Published data needs standards

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Accessing original datasets is becoming increasingly important in research today but finding this data can be a challenge. Toby Green, head of publishing for OECD, argues the case for standards to help researchers find and cite published datasets and tables

In early June, one of President Obama’s pre-election promises was delivered with the launch of, a portal for US Federal Government data. It’s an elegant website full of modern tools like user ratings and a range of widgets. So, providing you know about, you can now find and download great chunks of US data in ‘machine-readable’ format and you’re invited to participate by developing ‘apps’ and using the data for your research.

Each dataset has detailed metadata describing where the data came from, how it was gathered and calculated and when. Each dataset also has a unique ID. ACRES, a dataset on brown-field properties, for example, has ID number 7. You are invited to cite it as ‘EPA Geospatial Download’ with a URL that may or may not prove to be persistent. Both these pieces of publishing metadata – the ‘7’ and the URL are producer-centric.

Let’s contrast this with all the academic papers, journal articles and monograph chapters that will be written using ACRES data from ‘EPA Geospatial Download’. Regardless of publisher, each of them will be cited and catalogued according to longestablished, machine-readable, international standards. Publishers will be able to interlink the articles and monograph chapters using the DOI-based CrossRef system. This enables readers to hop among the related articles and chapters regardless of publisher. Librarians will use MARC-driven systems to catalogue the journals and books containing these articles and chapters. Abstracting and Indexing systems will track them too. In short, the papers and chapters will be interwoven into a scholarly information network on a permanent, persistent and professional basis.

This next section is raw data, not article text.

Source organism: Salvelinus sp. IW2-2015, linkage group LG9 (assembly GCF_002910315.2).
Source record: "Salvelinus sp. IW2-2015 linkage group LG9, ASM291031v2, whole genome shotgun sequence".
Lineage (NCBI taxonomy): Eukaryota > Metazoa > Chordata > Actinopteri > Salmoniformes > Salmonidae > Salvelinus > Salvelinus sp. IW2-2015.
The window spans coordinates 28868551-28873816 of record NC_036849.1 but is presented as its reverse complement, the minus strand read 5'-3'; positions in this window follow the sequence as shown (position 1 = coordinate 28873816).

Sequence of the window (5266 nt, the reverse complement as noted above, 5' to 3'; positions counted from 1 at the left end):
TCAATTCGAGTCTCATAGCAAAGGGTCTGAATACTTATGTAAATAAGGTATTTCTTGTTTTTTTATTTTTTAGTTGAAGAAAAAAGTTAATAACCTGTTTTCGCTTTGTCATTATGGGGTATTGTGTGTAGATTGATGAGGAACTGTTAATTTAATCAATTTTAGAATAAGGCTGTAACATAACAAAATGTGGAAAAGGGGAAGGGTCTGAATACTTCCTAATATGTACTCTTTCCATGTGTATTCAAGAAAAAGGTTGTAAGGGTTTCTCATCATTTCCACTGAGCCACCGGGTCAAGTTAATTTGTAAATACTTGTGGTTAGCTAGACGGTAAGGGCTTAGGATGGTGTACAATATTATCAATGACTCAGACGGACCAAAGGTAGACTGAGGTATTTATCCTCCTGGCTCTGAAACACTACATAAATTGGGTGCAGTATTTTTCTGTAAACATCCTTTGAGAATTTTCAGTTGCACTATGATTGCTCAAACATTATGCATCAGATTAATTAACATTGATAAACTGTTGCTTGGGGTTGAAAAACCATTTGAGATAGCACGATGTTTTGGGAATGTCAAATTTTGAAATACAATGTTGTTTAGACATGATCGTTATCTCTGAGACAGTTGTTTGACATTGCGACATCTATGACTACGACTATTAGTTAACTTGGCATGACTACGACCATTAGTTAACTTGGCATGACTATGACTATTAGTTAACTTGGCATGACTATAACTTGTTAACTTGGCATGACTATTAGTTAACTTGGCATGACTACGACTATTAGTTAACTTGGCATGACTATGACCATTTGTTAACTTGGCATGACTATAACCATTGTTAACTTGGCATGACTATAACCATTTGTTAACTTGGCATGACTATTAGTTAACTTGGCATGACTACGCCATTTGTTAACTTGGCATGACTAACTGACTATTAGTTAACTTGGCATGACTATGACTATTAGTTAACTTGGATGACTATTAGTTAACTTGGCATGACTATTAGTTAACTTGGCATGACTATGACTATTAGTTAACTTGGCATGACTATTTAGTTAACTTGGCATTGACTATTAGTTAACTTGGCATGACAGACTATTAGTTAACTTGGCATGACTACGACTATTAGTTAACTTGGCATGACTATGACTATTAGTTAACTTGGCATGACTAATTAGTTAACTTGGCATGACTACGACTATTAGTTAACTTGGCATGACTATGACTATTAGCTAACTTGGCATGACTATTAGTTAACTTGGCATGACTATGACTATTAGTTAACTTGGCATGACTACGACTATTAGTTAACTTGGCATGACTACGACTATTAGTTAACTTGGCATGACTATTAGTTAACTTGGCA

So, why not the data too? Has Data.Gov slipped up?

No, Data.Gov is doing the same as all other data producers – building independent websites and reckoning on the likes of Google and word-of-mouth to bring them traffic. In spite of the obvious importance of original data in research and, consequently in research publications, there is no standard system to publish original data. Data.Gov (and all other data producers) have no citation or cataloguing standard to help them.

However, this may soon change. OECD (Organisation for Economic Cooperation and Development) is one of the world’s largest producers of internationally-compatible social, economic and environmental data. It is also a publisher of books and journals. This is rare – most data producers do not also publish analysis – and it means that OECD’s publishing division has the challenge of handling both primary research publications and the original data on which the research was based.

Researchers want to access data

From its experience of publishing both types of resources, OECD has learned that readers do want to access underlying data. Since 2004, OECD has put links to data files under the charts, tables and graphs in its publications. In 2008, more than 900,000 Excel files were downloaded – proof, if it were needed, that readers will grab the data if it is easily accessible. In parallel, usage of OECD’s datasets is huge. However, users have been unable to link easily from the data to OECD’s own analysis of its data.

OECD’s vision is that datasets should be as discoverable and citable as articles and book chapters and be integrated into the scholarly information network. Readers should be able to jump from a chapter to the data and from a dataset to a chapter. To this end, OECD has worked with bibliographic experts to develop a publishing metadata standard for datasets and data tables that is compatible with those for scholarly books and journals. The proposed standard was released via a white paper in April.

The standard in action

One reaction from the release of this white paper was ‘it’s all very well proposing a new standard – but who will put it into practice?’ Well, since June it is being put into practice in OECD’s new publishing platform, OECD iLibrary. Built using the new metadata system, the platform weaves OECD’s datasets with its working papers, books and journals in a way that is compatible with CrossRef and library systems. OECD’s datasets are set to join the scholarly information system.

Not all datasets are the same and there are still unresolved problems on how to handle dynamic datasets – but it’s clear that datasets need to be integrated into the scholarly record on a permanent, persistent and professional basis. OECD is hoping that the ideas presented in the white paper, together with the practical expression of those ideas in OECD iLibrary, will inspire the industry to embrace datasets so that initiatives like are no longer left out in the cold.

Further information

Green, T: We Need Publishing Standards for Datasets and Data Tables